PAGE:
Alcohol duty changes – what it means for pubs, stores and small brewers

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September 25, 2023
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Up to 38,000 pubs and bars which have seen cuts in the tax they pay on the draught products they serve will be better off thanks to changes to the way that Alcohol Duty is calculated from August 1, 2023.

The cuts will make pints and other products sold on tap 11p cheaper than supermarket equivalents, in a bid to help the hospitality industry. It means they can finally compete on a level playing field with supermarkets and continue to be a key part of their local communities, according to the Government.

What are the new duty rates?

The changes are designed to modernise and simplify the Alcohol Duty system which has been in place for the last 140 years – changes the Government claims are only possible to make now the UK has left the EU.

The key changes are:

  • all products taxed in line with alcohol by volume (ABV) strength, rather than different duty structures for different drinks;
  • fewer main duty rates, from fifteen to six, to make it easier for businesses to grow and operate;
  • there will be lower taxes on lower alcohol products – those below 3.5% alcohol by volume (ABV) in strength – a huge growth area in the drinks industry;
  • all drinks above 8.5% ABV will pay the same rate regardless of product type.

Source: Gov.uk

This means Irish cream will fall by 3p, cans of 5% ABV ready-to-drink spirit mixers will be 6p cheaper, Prosecco will fall by 61p and 500ml of 3.4% pale ale will cost 20p less per bottle, according to Government data.

However, it also means other drinks with more than 8.5% ABV will become more expensive. For example, those partial to a port or sherry will see their favourite tipple rise by £1.30 and 97p per 75cl bottle respectively, according to the Wine and Spirits Trade Association (WSTA). Vodka will also go up 76p per 70cl bottle, and a typical 12% ABV bottle of red wine will go up by 44p.

New tax relief for small drinks producers to increase innovation

There is also new relief for small producers to help them increase innovation and add to the growth in the UK alcoholic drinks market, which is up 6% year-on-year and is now worth just under £50 billion. Booze sales are forecast to reach £60.9 billion in 2026.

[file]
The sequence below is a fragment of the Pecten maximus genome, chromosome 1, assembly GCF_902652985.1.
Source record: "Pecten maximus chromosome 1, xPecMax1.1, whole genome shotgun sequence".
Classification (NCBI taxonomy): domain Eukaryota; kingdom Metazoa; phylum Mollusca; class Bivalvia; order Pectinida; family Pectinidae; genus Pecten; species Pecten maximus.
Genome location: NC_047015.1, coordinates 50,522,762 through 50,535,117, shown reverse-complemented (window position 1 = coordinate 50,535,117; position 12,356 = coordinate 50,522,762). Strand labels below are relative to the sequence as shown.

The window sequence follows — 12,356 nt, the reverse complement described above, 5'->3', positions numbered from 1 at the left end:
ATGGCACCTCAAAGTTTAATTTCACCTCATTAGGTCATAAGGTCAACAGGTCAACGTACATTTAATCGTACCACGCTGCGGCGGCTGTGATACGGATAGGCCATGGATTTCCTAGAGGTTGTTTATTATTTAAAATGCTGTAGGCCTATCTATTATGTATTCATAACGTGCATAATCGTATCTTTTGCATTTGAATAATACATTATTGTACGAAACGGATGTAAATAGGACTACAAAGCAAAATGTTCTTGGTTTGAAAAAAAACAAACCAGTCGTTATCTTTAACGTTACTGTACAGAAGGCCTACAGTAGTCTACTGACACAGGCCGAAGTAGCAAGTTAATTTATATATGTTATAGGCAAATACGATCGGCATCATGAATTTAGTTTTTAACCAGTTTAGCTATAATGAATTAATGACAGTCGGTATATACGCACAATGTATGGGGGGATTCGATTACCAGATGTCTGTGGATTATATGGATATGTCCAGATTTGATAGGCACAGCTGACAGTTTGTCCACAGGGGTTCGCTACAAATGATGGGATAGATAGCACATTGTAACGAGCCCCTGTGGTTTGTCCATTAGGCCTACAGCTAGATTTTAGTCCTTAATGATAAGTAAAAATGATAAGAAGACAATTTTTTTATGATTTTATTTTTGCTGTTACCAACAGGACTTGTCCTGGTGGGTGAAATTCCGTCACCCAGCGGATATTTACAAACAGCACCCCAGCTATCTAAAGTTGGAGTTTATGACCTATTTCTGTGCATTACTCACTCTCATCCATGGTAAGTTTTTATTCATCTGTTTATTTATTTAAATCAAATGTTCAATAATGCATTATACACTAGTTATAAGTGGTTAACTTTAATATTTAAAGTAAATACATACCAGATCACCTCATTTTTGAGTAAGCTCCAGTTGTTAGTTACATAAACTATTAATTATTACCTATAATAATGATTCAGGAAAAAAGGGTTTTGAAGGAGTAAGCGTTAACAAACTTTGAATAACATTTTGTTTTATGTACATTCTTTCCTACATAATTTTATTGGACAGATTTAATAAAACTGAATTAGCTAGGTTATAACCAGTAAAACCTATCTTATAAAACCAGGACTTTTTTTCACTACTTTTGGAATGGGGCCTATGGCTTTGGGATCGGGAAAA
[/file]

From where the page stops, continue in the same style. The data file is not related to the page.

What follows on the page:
So, the Small Producer Relief extends the Small Brewers Relief scheme and now allows businesses producing alcoholic products with an ABV lower than 8.5% to benefit from reduced rates of alcohol duty on qualifying products. This should help them experiment and innovate in new types of drink production, and also benefit from the increased trend towards lower alcohol drinks.

Barry Watts, Head of Policy and Public Affairs, Society of Independent Brewers, said: “[This] is the culmination of five years of consultation on the future of Small Breweries’ Relief – a scheme that has made the huge growth of craft breweries possible over the past twenty years. These changes will finally address the ‘cliff edge’ which was a barrier to small breweries growing and build on the scheme’s success by applying it to other alcoholic products below 8.5%.”

The Brexit Pubs Guarantee

Along with these changes to alcohol duty, the Government has also promised that the price of alcohol in pubs will always be less than retailers – something known as the Brexit Pubs Guarantee. 

Prime Minister Rishi Sunak said: “I want to support the drinks and hospitality industries that are helping to grow the economy, and the consumers who enjoy the end result. 

“Not only will today’s changes mean that that the price of your pint in the pub is protected, but it will also benefit thousands of businesses across the country.

“We have taken advantage of Brexit to simplify the duty system, to reduce the price of a pint, and to back British pubs.”

Beer

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